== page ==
Alexandra - A History is a social history of one of South Africa's oldest townships. It covers the period from the township's founding in 1912, when it was perceived as a peri-urban out-post, through to its growth as a centre of black working class life in the heart of Johannesburg, to the post-apartheid era. Declared as a location for 'natives and coloureds', Alexandra became home to a diverse population where home-owners, tenants, squatters, hostel-dwellers, workers and migrants drawn from every corner of the country converged to make a life in the city. The stories of ordinary people are at the core of the township's history. Based on scores of life history interviews, the book portrays in vivid detail the daily struggles and tribulation of Alexandrans. A focus point is the rich history of political resistance, in which civic movements and political organisations - such as the ANC, Communist Party and socialist organisations like the Movement for Democracy of Content - organised bus boycotts, anti-removal and anti-pass campaigns, and mobilised for housing and a better life for residents. But the book is not only about politics. It tells the stories of daily life, of the making of urban cultures and of the infamous Spoilers and Msomi gangs. Over weekends Alexandra came alive as soccer matches, church services and shebeens vied for the attention of residents. ""Alexandra - A History"" highlights the social complexities of the township, which at times caused tension between different segments of the population, such as between the 'bona fides' and amagoduka, stand-owners and tenants, or hostel-dwellers and township residents. Above all else the community spirit of Alexandrans, expressed in an enduring love for the place, has repeatedly triumphed in the face of untold misery and adversity.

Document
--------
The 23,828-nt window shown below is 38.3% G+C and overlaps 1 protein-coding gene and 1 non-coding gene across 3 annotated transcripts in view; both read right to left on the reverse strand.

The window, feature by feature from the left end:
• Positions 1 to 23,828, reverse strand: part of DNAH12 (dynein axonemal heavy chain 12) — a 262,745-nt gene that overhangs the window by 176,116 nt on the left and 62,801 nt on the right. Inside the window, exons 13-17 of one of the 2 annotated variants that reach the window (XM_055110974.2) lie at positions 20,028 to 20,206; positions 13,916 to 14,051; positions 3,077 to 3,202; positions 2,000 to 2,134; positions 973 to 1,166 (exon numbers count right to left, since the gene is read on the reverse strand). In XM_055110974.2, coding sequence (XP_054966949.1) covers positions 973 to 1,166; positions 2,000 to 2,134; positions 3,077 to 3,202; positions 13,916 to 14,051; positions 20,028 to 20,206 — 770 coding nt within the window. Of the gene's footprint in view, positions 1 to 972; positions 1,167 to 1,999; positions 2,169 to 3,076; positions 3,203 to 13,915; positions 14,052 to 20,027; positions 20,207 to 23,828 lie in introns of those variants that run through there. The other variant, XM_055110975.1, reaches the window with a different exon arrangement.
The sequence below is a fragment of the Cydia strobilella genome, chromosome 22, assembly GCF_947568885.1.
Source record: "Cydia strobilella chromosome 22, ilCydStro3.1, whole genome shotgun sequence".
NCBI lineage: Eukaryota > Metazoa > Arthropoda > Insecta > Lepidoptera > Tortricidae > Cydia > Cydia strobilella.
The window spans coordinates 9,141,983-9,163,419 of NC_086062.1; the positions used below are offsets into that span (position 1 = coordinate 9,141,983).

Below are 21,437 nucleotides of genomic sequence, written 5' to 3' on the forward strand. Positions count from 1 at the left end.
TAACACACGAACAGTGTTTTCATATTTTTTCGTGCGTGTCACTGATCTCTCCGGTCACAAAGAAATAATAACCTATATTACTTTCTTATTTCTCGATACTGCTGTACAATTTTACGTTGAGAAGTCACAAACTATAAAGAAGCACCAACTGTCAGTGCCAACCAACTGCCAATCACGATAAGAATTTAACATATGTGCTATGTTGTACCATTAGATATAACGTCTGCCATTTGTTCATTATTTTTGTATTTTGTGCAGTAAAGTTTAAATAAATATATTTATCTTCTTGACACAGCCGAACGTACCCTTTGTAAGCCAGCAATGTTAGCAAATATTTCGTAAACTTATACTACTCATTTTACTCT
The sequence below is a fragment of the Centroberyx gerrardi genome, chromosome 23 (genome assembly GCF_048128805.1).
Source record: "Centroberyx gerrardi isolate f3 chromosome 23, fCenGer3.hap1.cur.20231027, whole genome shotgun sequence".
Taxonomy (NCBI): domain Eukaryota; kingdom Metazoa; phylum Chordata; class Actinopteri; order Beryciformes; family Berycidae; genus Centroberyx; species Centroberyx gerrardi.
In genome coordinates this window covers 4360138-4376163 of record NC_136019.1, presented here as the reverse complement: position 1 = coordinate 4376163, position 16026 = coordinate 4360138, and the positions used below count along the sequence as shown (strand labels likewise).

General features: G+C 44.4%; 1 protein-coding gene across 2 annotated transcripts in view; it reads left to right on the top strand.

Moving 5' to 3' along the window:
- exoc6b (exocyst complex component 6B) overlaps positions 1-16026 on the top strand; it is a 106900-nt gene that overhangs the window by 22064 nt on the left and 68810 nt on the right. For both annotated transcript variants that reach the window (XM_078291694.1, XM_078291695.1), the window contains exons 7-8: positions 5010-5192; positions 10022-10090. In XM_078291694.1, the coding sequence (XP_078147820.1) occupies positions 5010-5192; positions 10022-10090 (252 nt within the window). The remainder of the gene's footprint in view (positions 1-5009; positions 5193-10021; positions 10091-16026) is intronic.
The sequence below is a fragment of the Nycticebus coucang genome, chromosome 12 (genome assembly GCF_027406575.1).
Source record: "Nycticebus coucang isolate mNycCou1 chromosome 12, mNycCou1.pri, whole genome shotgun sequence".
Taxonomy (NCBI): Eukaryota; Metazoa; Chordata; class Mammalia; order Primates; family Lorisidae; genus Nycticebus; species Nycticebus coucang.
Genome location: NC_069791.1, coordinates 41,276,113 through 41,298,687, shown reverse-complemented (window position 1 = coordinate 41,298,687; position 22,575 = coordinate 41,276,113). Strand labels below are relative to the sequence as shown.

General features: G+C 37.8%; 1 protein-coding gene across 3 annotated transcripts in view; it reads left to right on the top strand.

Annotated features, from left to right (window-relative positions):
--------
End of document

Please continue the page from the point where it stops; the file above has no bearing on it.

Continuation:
Philip Bonner is Head of Department of History and the Chairperson of the History Workshop, and Noor Nieftagodien is a Lecturer in Development Studies and a Researcher for the History Workshop, both at the University of the Witwatersrand, Johannesburg.